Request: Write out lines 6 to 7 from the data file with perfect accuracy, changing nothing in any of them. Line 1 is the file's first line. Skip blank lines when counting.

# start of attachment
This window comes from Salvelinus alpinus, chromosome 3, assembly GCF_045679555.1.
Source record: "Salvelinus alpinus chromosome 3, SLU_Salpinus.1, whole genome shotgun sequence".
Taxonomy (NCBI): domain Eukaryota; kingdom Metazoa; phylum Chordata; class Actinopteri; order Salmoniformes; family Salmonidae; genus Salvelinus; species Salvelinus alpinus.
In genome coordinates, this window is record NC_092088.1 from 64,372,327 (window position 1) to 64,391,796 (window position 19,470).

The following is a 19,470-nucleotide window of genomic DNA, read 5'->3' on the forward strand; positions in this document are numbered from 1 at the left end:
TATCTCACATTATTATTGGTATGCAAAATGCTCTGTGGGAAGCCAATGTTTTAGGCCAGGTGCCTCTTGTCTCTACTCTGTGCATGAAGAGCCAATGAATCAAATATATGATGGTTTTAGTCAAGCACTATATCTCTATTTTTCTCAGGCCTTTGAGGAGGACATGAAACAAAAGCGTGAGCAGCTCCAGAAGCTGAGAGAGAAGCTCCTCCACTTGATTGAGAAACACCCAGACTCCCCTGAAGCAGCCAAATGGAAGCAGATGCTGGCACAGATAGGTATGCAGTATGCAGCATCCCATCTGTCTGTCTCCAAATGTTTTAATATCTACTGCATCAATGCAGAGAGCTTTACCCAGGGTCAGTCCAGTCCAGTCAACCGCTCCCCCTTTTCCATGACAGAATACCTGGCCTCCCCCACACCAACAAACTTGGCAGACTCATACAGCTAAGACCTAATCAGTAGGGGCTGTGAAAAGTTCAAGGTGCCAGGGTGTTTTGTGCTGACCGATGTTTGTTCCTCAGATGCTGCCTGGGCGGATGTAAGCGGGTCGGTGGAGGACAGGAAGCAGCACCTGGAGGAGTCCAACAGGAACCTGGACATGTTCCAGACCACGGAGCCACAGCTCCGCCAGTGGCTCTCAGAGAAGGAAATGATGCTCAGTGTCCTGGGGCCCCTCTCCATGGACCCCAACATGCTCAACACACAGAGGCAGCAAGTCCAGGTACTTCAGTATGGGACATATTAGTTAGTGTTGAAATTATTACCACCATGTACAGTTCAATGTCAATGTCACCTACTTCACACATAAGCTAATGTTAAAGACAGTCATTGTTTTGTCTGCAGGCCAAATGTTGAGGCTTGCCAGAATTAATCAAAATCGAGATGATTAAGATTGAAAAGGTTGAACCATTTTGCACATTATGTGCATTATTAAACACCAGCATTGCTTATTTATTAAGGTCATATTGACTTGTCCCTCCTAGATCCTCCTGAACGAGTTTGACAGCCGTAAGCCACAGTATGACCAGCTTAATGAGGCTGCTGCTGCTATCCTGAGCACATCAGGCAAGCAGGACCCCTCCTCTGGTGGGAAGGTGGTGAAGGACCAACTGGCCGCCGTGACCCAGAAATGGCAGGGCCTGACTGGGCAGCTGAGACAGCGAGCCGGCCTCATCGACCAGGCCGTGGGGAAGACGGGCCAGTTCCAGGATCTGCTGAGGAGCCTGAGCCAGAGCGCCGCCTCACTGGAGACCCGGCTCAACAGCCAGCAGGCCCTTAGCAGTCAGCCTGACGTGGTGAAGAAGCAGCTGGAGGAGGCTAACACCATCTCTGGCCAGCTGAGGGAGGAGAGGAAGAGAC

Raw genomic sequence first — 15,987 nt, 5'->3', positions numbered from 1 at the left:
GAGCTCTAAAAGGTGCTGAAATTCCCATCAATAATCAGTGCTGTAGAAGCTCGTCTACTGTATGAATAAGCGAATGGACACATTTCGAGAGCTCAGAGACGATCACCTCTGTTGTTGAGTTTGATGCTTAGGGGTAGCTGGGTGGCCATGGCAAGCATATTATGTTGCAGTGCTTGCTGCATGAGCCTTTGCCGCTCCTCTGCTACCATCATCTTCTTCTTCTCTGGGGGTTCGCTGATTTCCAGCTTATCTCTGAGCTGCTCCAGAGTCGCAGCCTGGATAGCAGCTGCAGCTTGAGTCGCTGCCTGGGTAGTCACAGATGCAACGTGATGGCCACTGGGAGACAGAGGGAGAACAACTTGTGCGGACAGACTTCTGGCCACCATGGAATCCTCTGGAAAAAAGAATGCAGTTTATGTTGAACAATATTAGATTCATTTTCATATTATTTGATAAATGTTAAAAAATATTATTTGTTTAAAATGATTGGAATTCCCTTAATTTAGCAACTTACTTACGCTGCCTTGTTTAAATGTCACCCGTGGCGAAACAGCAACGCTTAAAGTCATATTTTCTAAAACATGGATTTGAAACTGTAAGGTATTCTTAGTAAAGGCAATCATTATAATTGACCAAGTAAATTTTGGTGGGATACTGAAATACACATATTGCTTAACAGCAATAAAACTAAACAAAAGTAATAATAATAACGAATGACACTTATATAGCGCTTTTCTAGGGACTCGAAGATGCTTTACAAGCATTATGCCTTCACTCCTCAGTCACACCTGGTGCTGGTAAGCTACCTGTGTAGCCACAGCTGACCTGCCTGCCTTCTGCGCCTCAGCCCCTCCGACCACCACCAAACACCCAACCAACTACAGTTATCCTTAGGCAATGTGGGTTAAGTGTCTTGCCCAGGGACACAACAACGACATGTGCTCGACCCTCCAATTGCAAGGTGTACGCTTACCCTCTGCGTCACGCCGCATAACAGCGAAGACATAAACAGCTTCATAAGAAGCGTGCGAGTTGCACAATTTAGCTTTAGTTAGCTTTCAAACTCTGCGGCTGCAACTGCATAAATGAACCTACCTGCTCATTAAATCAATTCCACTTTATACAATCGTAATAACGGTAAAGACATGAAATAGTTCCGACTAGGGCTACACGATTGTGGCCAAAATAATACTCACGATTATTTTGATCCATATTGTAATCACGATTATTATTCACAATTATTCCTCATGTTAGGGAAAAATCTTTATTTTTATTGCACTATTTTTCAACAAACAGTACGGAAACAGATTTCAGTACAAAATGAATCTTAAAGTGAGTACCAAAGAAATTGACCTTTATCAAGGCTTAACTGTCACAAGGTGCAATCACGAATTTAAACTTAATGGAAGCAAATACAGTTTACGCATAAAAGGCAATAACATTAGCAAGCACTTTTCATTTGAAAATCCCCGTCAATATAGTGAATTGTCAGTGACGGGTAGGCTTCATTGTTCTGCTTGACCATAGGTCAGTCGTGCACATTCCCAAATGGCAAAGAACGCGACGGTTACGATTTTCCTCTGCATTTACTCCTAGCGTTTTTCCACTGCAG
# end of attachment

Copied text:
TATCTCACATTATTATTGGTATGCAAAATGCTCTGTGGGAAGCCAATGTTTTAGGCCAGGTGCCTCTTGTCTCTACTCTGTGCATGAAGAGCCAATGAATCAAATATATGATGGTTTTAGTCAAGCACTATATCTCTATTTTTCTCAGGCCTTTGAGGAGGACATGAAACAAAAGCGTGAGCAGCTCCAGAAGCTGAGAGAGAAGCTCCTCCACTTGATTGAGAAACACCCAGACTCCCCTGAAGCAGCCAAATGGAAGCAGATGCTGGCACAGATAGGTATGCAGTATGCAGCATCCCATCTGTCTGTCTCCAAATGTTTTAATATCTACTGCATCAATGCAGAGAGCTTTACCCAGGGTCAGTCCAGTCCAGTCAACCGCTCCCCCTTTTCCATGACAGAATACCTGGCCTCCCCCACACCAACAAACTTGGCAGACTCATACAGCTAAGACCTAATCAGTAGGGGCTGTGAAAAGTTCAAGGTGCCAGGGTGTTTTGTGCTGACCGATGTTTGTTCCTCAGATGCTGCCTGGGCGGATGTAAGCGGGTCGGTGGAGGACAGGAAGCAGCACCTGGAGGAGTCCAACAGGAACCTGGACATGTTCCAGACCACGGAGCCACAGCTCCGCCAGTGGCTCTCAGAGAAGGAAATGATGCTCAGTGTCCTGGGGCCCCTCTCCATGGACCCCAACATGCTCAACACACAGAGGCAGCAAGTCCAGGTACTTCAGTATGGGACATATTAGTTAGTGTTGAAATTATTACCACCATGTACAGTTCAATGTCAATGTCACCTACTTCACACATAAGCTAATGTTAAAGACAGTCATTGTTTTGTCTGCAGGCCAAATGTTGAGGCTTGCCAGAATTAATCAAAATCGAGATGATTAAGATTGAAAAGGTTGAACCATTTTGCACATTATGTGCATTATTAAACACCAGCATTGCTTATTTATTAAGGTCATATTGACTTGTCCCTCCTAGATCCTCCTGAACGAGTTTGACAGCCGTAAGCCACAGTATGACCAGCTTAATGAGGCTGCTGCTGCTATCCTGAGCACATCAGGCAAGCAGGACCCCTCCTCTGGTGGGAAGGTGGTGAAGGACCAACTGGCCGCCGTGACCCAGAAATGGCAGGGCCTGACTGGGCAGCTGAGACAGCGAGCCGGCCTCATCGACCAGGCCGTGGGGAAGACGGGCCAGTTCCAGGATCTGCTGAGGAGCCTGAGCCAGAGCGCCGCCTCACTGGAGACCCGGCTCAACAGCCAGCAGGCCCTTAGCAGTCAGCCTGACGTGGTGAAGAAGCAGCTGGAGGAGGCTAACACCATCTCTGGCCAGCTGAGGGAGGAGAGGAAGAGAC

Raw genomic sequence first — 15,987 nt, 5'->3', positions numbered from 1 at the left: